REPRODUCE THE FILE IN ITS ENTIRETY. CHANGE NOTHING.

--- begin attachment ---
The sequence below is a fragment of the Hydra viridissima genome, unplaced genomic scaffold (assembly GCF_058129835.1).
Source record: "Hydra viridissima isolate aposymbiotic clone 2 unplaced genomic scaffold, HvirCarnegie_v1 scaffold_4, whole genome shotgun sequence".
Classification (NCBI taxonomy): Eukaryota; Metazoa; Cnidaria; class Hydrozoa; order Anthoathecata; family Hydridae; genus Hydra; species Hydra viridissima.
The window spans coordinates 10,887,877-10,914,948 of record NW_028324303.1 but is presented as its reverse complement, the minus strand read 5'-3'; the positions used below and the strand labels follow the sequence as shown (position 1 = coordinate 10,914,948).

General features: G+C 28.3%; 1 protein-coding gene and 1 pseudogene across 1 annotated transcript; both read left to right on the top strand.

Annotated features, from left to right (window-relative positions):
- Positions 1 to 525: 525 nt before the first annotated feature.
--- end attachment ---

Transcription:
The sequence below is a fragment of the Hydra viridissima genome, unplaced genomic scaffold (assembly GCF_058129835.1).
Source record: "Hydra viridissima isolate aposymbiotic clone 2 unplaced genomic scaffold, HvirCarnegie_v1 scaffold_4, whole genome shotgun sequence".
Classification (NCBI taxonomy): Eukaryota; Metazoa; Cnidaria; class Hydrozoa; order Anthoathecata; family Hydridae; genus Hydra; species Hydra viridissima.
The window spans coordinates 10,887,877-10,914,948 of record NW_028324303.1 but is presented as its reverse complement, the minus strand read 5'-3'; the positions used below and the strand labels follow the sequence as shown (position 1 = coordinate 10,914,948).

General features: G+C 28.3%; 1 protein-coding gene and 1 pseudogene across 1 annotated transcript; both read left to right on the top strand.

Annotated features, from left to right (window-relative positions):
- Positions 1 to 525: 525 nt before the first annotated feature.